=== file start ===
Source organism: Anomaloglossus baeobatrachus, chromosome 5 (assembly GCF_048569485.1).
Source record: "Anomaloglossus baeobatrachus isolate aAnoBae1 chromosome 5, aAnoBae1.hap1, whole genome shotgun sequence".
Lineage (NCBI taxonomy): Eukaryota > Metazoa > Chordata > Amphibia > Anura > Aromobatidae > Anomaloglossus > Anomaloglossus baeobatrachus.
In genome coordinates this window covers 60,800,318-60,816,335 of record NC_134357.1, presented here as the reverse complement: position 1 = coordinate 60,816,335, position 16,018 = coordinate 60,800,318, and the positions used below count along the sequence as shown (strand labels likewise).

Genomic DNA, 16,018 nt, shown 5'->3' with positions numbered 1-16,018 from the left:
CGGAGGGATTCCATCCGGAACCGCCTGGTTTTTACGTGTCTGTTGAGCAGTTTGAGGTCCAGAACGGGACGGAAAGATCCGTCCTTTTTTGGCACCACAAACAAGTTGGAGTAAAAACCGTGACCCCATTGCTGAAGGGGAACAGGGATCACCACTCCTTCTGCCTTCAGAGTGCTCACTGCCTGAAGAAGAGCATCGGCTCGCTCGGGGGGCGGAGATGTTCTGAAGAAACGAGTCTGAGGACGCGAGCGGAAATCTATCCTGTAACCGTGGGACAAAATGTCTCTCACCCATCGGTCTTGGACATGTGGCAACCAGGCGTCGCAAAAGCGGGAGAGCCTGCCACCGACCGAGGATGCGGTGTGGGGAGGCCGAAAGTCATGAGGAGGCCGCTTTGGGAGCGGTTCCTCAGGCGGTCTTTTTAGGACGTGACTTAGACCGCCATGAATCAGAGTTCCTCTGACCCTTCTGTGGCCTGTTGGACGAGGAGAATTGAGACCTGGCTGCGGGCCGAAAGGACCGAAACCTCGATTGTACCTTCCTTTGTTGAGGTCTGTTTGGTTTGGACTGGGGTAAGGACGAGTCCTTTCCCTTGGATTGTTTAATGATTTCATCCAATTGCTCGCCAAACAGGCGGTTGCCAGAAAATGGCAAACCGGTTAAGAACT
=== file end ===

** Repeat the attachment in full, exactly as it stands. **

Source organism: Anomaloglossus baeobatrachus, chromosome 5 (assembly GCF_048569485.1).
Source record: "Anomaloglossus baeobatrachus isolate aAnoBae1 chromosome 5, aAnoBae1.hap1, whole genome shotgun sequence".
Lineage (NCBI taxonomy): Eukaryota > Metazoa > Chordata > Amphibia > Anura > Aromobatidae > Anomaloglossus > Anomaloglossus baeobatrachus.
In genome coordinates this window covers 60,800,318-60,816,335 of record NC_134357.1, presented here as the reverse complement: position 1 = coordinate 60,816,335, position 16,018 = coordinate 60,800,318, and the positions used below count along the sequence as shown (strand labels likewise).

Genomic DNA, 16,018 nt, shown 5'->3' with positions numbered 1-16,018 from the left:
CGGAGGGATTCCATCCGGAACCGCCTGGTTTTTACGTGTCTGTTGAGCAGTTTGAGGTCCAGAACGGGACGGAAAGATCCGTCCTTTTTTGGCACCACAAACAAGTTGGAGTAAAAACCGTGACCCCATTGCTGAAGGGGAACAGGGATCACCACTCCTTCTGCCTTCAGAGTGCTCACTGCCTGAAGAAGAGCATCGGCTCGCTCGGGGGGCGGAGATGTTCTGAAGAAACGAGTCTGAGGACGCGAGCGGAAATCTATCCTGTAACCGTGGGACAAAATGTCTCTCACCCATCGGTCTTGGACATGTGGCAACCAGGCGTCGCAAAAGCGGGAGAGCCTGCCACCGACCGAGGATGCGGTGTGGGGAGGCCGAAAGTCATGAGGAGGCCGCTTTGGGAGCGGTTCCTCAGGCGGTCTTTTTAGGACGTGACTTAGACCGCCATGAATCAGAGTTCCTCTGACCCTTCTGTGGCCTGTTGGACGAGGAGAATTGAGACCTGGCTGCGGGCCGAAAGGACCGAAACCTCGATTGTACCTTCCTTTGTTGAGGTCTGTTTGGTTTGGACTGGGGTAAGGACGAGTCCTTTCCCTTGGATTGTTTAATGATTTCATCCAATTGCTCGCCAAACAGGCGGTTGCCAGAAAATGGCAAACCGGTTAAGAACT